Pixar's 'Lightyear' Shows How Far the Studio Has Come Since 'Toy Story'

Two decades of innovation has made it possible to bring the iconic toy to life as a human character -- all while pushing through new animation challenges.

To infinity, and beyond.

Pixar's Toy Story made history in 1995 as the first feature-length computer animated film. But there's a reason the studio focused on animating toys instead of people: it was a lot harder to make humans look realistic.

Twenty-seven years later, Pixar's newest project, Lightyear, flips the script. The film, which opens in theaters June 17, tells the story of the space ranger who inspired the beloved Buzz Lightyear toy. The primary cast of detailed, lifelike characters reflects how far Pixar's technology has come.

"I worked on some of those first human characters [in Toy Story], and I'm not proud," Lightyear producer Galyn Susman joked during a press event.

The Toy Story franchise, which spans four critically-acclaimed films, cemented Pixar as a leader in animation. Through the decades, the studio has been pushing technical innovation while also adapting to a changing world. That was especially true when the COVID-19 pandemic forced Lightyear's filmmakers to shift their workflow. 

"We didn't know if we would be able to produce a movie where everybody was sitting in their own homes," Susman said.

But, like everyone else, employees at Pixar learned to adapt. They figured out ways to draw and annotate in Zoom. This was critical for director and screenwriter Angus MacLane, who needed to be able to draw out pretty much everything he said. In the end, going virtual turned out to be quite advantageous, Susman noted. 

"It used to be that every department had their own way of presenting and communicating," she said. "[Zoom] all of a sudden became this regulated way of being able to do things where you could use a handful of simple tools to communicate."

Exploring new territory

The sci-fi film follows the legendary space ranger, voiced by Chris Evans, as he and a crew of scientists and technicians end up stranded on a strange, hostile planet. Buzz blames himself for failing in his mission to get them off the planet, and takes it upon himself to keep trying, even when the rest of the crew decides to settle down and move on with their lives.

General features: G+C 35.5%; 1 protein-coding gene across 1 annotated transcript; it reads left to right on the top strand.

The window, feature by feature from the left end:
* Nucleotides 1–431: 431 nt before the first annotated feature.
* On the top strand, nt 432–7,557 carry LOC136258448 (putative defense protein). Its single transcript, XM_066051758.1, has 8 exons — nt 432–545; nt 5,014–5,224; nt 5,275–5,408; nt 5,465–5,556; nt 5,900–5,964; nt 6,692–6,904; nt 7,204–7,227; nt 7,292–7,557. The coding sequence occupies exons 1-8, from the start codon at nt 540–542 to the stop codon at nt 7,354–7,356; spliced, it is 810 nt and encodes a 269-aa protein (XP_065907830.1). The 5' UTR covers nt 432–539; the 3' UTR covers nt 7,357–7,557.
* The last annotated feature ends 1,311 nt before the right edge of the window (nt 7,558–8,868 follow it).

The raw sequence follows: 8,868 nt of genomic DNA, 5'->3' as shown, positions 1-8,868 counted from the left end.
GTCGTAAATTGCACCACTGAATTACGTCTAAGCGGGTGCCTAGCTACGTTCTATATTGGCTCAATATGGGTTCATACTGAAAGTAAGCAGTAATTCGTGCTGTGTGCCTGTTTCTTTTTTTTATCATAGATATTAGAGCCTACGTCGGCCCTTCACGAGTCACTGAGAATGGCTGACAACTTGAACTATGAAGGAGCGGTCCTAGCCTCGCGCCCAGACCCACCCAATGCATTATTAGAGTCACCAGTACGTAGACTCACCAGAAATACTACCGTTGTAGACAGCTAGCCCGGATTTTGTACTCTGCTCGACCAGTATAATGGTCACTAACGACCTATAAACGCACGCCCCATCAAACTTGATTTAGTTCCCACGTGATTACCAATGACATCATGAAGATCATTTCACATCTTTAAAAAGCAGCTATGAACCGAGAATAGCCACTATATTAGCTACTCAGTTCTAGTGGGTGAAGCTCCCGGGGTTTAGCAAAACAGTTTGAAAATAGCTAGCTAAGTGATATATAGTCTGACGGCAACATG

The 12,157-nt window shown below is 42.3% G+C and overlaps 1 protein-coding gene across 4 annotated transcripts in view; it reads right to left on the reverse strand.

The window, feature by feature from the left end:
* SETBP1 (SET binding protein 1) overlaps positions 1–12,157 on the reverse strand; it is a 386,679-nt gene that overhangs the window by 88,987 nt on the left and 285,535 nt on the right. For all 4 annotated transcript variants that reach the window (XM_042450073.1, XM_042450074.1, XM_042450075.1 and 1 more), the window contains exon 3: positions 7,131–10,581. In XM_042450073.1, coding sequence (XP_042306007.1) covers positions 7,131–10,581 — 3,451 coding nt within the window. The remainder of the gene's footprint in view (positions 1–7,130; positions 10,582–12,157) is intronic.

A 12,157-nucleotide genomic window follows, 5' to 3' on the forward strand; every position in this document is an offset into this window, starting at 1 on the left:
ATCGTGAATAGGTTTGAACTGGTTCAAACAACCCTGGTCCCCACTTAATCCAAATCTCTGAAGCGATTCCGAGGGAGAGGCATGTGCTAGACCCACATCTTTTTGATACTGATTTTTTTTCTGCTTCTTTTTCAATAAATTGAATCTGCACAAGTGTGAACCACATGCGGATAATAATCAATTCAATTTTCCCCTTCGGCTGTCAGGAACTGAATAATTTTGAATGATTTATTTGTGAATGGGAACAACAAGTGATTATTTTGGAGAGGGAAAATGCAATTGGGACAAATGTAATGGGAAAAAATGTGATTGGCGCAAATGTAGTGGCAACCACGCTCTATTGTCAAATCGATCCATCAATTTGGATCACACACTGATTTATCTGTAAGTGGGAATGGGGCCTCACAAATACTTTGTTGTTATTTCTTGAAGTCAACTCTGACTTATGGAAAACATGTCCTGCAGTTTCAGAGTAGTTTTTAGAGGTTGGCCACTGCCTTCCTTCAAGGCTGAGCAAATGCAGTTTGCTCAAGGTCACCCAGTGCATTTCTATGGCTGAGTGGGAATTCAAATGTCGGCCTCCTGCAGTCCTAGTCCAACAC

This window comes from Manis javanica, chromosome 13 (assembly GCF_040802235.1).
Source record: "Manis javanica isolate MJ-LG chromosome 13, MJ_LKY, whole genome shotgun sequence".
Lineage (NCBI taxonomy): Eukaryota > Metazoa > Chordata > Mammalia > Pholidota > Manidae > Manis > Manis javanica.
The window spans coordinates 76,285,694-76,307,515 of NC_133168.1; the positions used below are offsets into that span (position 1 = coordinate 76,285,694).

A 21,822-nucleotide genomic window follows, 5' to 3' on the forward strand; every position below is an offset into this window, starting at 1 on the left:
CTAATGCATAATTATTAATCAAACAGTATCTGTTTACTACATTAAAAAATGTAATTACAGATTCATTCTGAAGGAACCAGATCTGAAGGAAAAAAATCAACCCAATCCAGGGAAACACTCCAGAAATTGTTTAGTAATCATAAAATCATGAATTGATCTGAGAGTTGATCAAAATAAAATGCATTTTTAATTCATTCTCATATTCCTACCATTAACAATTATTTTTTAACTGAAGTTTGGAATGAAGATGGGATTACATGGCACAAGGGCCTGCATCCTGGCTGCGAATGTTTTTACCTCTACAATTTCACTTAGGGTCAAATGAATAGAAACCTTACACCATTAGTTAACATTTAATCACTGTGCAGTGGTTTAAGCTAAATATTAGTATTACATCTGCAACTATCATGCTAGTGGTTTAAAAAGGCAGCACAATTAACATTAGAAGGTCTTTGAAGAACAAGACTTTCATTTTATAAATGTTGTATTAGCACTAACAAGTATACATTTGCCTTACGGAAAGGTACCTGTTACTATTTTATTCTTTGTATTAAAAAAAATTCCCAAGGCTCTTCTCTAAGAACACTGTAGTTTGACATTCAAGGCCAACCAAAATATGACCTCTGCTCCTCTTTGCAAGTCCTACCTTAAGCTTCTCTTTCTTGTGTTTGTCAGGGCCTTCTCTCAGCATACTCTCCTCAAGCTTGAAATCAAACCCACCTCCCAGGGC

Given the Toy Story films' popularity, there's a lot of pressure riding on this project, Susman noted. "People really have an attachment to Buzz, so you certainly don't want to disappoint." 

To dodge any of that pressure, MacLane focused on building a whole new story out of a beloved one. While the toy Buzz is known for being confident and comedic, Evans' Buzz is more serious and ambitious. He has a hard time letting go and accepting defeat, which leads him to feel dejected. 

In designing the film, MacLane leaned into his love of sci-fi movies growing up, especially Star Wars. The aesthetic takes on a "kind of chunky, early '80s look," he said, which means edges are rounded, scenes are high-contrast and knobs, dials and buttons are very tactile.

MacLane started at Pixar during the making of Toy Story 2 and worked on each subsequent film in the franchise. That also helped to remove some pressure. 

"Pedigree-wise, I didn't worry about, 'What business do I have working on the movie?'" he said. "It was more like, 'How do we make sure that the movie is really fun and really great?'" 

Keeping the focus on what filmmakers would enjoy was especially important given how long the movie making process is.

"You can't chase an audience, because when they start making a movie for some kids, those kids are gonna grow up," MacLane said. "Because the movies take so long, you have to make the movie for yourself. What would we be excited about?"

Buzz Lightyear and commander Alisha Hawthorne

The braids on commander Alisha Hawthorne were a fresh challenge for Pixar animators.


New animation challenges

Each Pixar project showcases a new technical innovation, and Lightyear is no exception. One of the biggest achievements was figuring out how to animate the braids worn by Buzz's comrade, commander Alisha Hawthorne.

"Grooming is still a developing art form in computer graphics. It's very complicated; it's very information-rich," Susman said. "We had a woman on our film that had a particular passion for being able to figure out the braids. It was this stunning masterpiece of working with tools and her coding and putting things together."

Susman added, "It was an important part of capturing who these characters are, so it was worth making the investment to really try to make them feel authentic."

It paid off. During a film preview, a woman in the audience remarked that she loved the hairstyle and could see herself wearing it. "You couldn't ask for more than that," Susman said. 

Lightyear is the first Pixar movie to open in theaters since 2020's Onward, which came out just as the pandemic was taking hold. MacLane says he's glad this film will hopefully encourage people to go back out and support theaters. 

"The love for film and for cinema and the theatrical experience is so much about what the movie is, because that's the way we saw these [sci-fi] movies originally," he said. "That's what I wanted to pass on."